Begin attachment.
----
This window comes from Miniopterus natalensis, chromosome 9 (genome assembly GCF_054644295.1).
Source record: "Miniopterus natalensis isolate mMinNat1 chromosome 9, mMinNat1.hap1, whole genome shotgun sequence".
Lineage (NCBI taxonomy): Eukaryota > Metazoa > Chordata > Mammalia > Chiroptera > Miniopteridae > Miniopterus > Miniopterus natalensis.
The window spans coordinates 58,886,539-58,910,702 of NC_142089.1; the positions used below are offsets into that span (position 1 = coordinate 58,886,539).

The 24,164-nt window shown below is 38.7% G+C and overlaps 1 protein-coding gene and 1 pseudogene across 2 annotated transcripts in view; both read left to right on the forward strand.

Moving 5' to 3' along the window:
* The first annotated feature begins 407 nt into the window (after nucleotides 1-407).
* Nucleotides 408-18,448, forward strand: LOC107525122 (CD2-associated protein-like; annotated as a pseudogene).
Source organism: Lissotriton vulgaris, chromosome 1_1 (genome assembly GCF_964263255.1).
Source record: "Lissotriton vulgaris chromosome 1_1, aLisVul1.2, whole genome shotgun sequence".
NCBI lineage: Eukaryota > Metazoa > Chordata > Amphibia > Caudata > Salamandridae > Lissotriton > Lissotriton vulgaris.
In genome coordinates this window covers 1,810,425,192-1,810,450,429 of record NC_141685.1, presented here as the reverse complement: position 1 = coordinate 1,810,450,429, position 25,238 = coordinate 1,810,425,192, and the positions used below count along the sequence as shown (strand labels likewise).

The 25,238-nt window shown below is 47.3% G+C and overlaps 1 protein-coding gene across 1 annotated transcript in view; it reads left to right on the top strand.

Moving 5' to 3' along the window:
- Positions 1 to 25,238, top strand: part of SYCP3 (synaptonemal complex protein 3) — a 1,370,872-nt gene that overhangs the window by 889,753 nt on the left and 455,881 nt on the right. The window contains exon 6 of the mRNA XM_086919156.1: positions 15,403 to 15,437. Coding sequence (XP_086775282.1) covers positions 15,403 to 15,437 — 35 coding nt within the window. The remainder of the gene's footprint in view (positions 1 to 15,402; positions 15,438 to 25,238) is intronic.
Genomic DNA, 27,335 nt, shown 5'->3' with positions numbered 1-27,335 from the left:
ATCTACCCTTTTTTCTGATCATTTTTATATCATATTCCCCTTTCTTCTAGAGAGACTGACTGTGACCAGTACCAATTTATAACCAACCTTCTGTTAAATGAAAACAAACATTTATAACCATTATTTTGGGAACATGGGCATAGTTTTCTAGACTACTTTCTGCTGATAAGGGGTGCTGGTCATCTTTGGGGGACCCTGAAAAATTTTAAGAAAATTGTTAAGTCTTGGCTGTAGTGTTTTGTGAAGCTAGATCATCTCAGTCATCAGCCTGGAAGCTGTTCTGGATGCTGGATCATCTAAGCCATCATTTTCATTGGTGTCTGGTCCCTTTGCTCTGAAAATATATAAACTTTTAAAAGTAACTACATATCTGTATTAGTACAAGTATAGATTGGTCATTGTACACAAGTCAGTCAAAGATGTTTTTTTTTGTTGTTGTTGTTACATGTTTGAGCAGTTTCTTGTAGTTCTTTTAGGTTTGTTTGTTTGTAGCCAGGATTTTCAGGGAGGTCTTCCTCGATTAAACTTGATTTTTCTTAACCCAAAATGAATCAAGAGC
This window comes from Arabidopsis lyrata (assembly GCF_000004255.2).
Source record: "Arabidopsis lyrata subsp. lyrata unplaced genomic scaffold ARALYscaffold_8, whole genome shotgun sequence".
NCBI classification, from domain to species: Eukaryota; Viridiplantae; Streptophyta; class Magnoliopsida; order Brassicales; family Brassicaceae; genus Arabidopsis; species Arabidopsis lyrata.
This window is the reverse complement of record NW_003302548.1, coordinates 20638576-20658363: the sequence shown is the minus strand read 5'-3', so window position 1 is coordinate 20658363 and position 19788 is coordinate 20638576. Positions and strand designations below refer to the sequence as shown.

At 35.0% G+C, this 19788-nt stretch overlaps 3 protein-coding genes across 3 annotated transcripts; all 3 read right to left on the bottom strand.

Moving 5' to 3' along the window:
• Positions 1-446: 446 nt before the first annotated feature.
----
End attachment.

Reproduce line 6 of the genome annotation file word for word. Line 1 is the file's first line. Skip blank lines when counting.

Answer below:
Moving 5' to 3' along the window: